Governments may only do so much to combat this threat before they become authoritarian, and perhaps, Orwellian, twisting words and manipulating the truth. But the alternative is one that few seem to realise is necessary: an informed citizenry. If governments must show restraint in their control of society and information, then citizens must have an equal duty to filter through information themselves, decide what is truth, and actively debate issues in public discourse. 

Law and political order are not natural; Grotius, Hobbes, Locke, Rousseau and many others argued that men put themselves under the rule of a sovereign for the express purpose of guaranteeing some form of rights. These thinkers argued that the contracts are only valid as long as both the rulers and the ruled fulfil their roles. This brings us to the central contention of modern society: Are democracy and liberal republicanism a right, or should it be a right, if people fail to understand their roles in society? Democratic procedures have become so ingrained in many states that its citizens take them for granted, without understanding the liberal republican values that provide the other half of the formula. Under such circumstances, would it not be appropriate for governments to take charge and guarantee what rights they can, while dispensing with what they cannot? If the main duty of government is the protection of its citizens and the rights of those citizens, should it be encumbered by those who fail to understand the purposes of its existence? A government may promote education, provide economic benefits and ensure social stability, all for the benefit of creating an environment conducive to the conduct of republican democracy, but how much is the responsibility of the government, and how much is it obligated to do before its citizens must meet them halfway?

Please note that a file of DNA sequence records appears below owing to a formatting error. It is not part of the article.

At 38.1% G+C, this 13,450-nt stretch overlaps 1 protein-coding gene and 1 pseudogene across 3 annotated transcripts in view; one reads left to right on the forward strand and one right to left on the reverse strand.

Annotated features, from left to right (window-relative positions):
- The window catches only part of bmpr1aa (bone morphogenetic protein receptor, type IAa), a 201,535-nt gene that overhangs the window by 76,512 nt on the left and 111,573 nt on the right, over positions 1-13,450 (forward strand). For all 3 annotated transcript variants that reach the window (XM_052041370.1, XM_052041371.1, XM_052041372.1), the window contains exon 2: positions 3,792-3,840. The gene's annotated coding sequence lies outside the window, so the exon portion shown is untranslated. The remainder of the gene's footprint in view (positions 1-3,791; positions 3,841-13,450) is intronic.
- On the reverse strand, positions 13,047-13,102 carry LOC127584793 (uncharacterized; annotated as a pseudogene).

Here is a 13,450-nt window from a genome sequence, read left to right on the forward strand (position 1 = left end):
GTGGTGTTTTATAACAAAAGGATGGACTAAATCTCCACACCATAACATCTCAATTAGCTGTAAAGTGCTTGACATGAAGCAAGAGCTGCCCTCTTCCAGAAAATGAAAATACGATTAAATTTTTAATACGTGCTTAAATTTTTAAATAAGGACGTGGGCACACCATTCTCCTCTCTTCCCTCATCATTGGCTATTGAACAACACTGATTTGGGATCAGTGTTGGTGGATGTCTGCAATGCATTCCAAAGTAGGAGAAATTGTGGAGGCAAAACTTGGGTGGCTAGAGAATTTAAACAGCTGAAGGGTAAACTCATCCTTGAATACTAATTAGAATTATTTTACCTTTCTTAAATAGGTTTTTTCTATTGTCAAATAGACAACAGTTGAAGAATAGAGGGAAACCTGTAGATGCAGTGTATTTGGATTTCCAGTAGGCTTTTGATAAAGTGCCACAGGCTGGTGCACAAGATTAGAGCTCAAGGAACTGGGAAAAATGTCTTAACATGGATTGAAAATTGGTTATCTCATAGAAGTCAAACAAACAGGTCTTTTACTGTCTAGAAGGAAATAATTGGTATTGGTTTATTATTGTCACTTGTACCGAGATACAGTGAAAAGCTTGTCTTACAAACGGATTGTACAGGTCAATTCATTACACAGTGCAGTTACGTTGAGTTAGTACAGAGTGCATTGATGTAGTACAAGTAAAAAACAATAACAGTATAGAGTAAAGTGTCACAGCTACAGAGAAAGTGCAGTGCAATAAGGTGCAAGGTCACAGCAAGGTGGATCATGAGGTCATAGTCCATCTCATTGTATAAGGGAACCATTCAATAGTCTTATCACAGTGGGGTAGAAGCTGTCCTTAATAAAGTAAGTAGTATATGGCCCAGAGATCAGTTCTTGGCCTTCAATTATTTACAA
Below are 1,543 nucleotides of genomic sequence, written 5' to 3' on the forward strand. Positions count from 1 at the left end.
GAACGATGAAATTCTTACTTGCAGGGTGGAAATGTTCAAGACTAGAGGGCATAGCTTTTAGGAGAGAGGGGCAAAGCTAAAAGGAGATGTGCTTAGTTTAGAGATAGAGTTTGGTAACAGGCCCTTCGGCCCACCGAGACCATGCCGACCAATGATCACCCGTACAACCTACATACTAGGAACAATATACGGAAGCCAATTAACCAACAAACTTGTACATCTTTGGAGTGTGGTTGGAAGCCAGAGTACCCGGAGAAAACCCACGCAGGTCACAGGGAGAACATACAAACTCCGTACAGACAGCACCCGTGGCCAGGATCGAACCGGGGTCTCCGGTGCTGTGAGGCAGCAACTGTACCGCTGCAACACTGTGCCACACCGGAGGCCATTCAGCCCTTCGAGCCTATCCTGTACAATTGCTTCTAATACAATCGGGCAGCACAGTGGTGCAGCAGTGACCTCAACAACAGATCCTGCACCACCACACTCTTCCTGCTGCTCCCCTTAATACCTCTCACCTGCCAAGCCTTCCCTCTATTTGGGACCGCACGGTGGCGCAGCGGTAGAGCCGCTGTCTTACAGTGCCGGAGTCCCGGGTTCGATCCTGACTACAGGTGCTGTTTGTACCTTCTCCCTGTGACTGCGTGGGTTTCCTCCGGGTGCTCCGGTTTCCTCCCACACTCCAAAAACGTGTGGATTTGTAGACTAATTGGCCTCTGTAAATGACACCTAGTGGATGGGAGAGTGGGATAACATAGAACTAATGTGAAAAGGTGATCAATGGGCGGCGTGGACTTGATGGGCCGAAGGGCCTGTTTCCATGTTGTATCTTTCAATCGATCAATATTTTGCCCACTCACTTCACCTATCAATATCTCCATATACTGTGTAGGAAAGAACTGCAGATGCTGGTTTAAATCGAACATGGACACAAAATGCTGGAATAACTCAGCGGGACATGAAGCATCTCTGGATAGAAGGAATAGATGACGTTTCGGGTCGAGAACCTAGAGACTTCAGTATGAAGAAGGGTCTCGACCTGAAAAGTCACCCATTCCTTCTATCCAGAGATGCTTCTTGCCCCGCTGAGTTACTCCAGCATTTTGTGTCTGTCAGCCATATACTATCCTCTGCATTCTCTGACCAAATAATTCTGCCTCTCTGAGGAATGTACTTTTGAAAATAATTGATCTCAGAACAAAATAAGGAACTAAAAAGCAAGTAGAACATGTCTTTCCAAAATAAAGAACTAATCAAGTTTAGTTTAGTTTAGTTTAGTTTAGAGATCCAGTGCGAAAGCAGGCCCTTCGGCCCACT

The answers to these questions are difficult, as with most political questions. That does not mean that no answers have been found, however. Several countries in Southeast Asia and Latin America seem to have chosen to limit political rights and political influence only to the elite, who wield such privileges within a limited scope, albeit with greater depth. On the other hand, North American and European democracies seem to have simply ignored these problems, allowing the political process to continue as an exuvia. While there is no perfect or objectively correct answer, the differences should be noted and examined properly. Governments exist to protect freedoms, and each political culture is unique. But simply because one system provides freedom from false information, and the other holds freedom of speech as more important, should not be the basis for denouncing one as less free and praising the other as freer. 

Twenty-three years ago, Fareed Zakaria, in his article “The Rise of Illiberal Democracy” in the Foreign Affairs magazine, noted that for all its democratic shoehorning abroad, the United States possessed a remarkably undemocratic system, and for good reason. Its system of governance is built on deliberations, consensus and the resolution of tensions, not through majoritarianism. The power of the unelected courts is an established feature of dispute resolution, and the will of the people is something meant to be restrained, not given absolute sovereignty. And if republics are to endure, they must indeed find ways to mitigate democracy, unless the people prove themselves capable and deserving of democracy.

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The IAS Gazette is a news site run by undergraduates from the Singapore Institute of Management’s International Affairs Society (IAS). Founded in 2018, it traces its roots to The Capital, a now defunct bimonthly magazine previously under the IAS.